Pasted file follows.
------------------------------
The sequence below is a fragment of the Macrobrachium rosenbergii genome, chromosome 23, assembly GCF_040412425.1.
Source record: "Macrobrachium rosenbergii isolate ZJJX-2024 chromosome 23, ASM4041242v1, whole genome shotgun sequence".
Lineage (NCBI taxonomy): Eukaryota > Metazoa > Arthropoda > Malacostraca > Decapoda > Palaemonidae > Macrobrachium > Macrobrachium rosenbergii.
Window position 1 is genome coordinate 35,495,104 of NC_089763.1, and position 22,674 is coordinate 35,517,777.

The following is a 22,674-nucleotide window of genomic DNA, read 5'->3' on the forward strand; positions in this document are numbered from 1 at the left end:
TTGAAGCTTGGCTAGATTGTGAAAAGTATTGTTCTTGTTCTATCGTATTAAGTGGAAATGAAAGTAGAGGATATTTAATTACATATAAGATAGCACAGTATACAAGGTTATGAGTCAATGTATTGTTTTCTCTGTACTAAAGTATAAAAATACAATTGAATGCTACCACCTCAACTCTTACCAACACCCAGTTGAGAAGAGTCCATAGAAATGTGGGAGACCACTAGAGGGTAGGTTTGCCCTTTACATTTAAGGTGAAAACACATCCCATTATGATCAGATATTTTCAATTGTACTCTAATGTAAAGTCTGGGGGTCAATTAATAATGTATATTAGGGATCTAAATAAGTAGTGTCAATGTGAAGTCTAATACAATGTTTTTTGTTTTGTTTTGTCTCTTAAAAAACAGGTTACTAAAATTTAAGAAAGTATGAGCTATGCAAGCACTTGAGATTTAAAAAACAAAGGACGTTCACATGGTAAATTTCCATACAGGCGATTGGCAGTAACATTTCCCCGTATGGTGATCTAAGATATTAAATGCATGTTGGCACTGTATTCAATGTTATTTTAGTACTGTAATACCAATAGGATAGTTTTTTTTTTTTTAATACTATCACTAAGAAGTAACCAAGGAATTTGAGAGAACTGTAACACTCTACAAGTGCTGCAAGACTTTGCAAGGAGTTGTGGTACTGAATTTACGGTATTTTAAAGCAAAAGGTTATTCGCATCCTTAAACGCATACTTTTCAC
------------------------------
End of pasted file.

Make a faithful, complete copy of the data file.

The sequence below is a fragment of the Macrobrachium rosenbergii genome, chromosome 23, assembly GCF_040412425.1.
Source record: "Macrobrachium rosenbergii isolate ZJJX-2024 chromosome 23, ASM4041242v1, whole genome shotgun sequence".
Lineage (NCBI taxonomy): Eukaryota > Metazoa > Arthropoda > Malacostraca > Decapoda > Palaemonidae > Macrobrachium > Macrobrachium rosenbergii.
Window position 1 is genome coordinate 35,495,104 of NC_089763.1, and position 22,674 is coordinate 35,517,777.

The following is a 22,674-nucleotide window of genomic DNA, read 5'->3' on the forward strand; positions in this document are numbered from 1 at the left end:
TTGAAGCTTGGCTAGATTGTGAAAAGTATTGTTCTTGTTCTATCGTATTAAGTGGAAATGAAAGTAGAGGATATTTAATTACATATAAGATAGCACAGTATACAAGGTTATGAGTCAATGTATTGTTTTCTCTGTACTAAAGTATAAAAATACAATTGAATGCTACCACCTCAACTCTTACCAACACCCAGTTGAGAAGAGTCCATAGAAATGTGGGAGACCACTAGAGGGTAGGTTTGCCCTTTACATTTAAGGTGAAAACACATCCCATTATGATCAGATATTTTCAATTGTACTCTAATGTAAAGTCTGGGGGTCAATTAATAATGTATATTAGGGATCTAAATAAGTAGTGTCAATGTGAAGTCTAATACAATGTTTTTTGTTTTGTTTTGTCTCTTAAAAAACAGGTTACTAAAATTTAAGAAAGTATGAGCTATGCAAGCACTTGAGATTTAAAAAACAAAGGACGTTCACATGGTAAATTTCCATACAGGCGATTGGCAGTAACATTTCCCCGTATGGTGATCTAAGATATTAAATGCATGTTGGCACTGTATTCAATGTTATTTTAGTACTGTAATACCAATAGGATAGTTTTTTTTTTTTTAATACTATCACTAAGAAGTAACCAAGGAATTTGAGAGAACTGTAACACTCTACAAGTGCTGCAAGACTTTGCAAGGAGTTGTGGTACTGAATTTACGGTATTTTAAAGCAAAAGGTTATTCGCATCCTTAAACGCATACTTTTCAC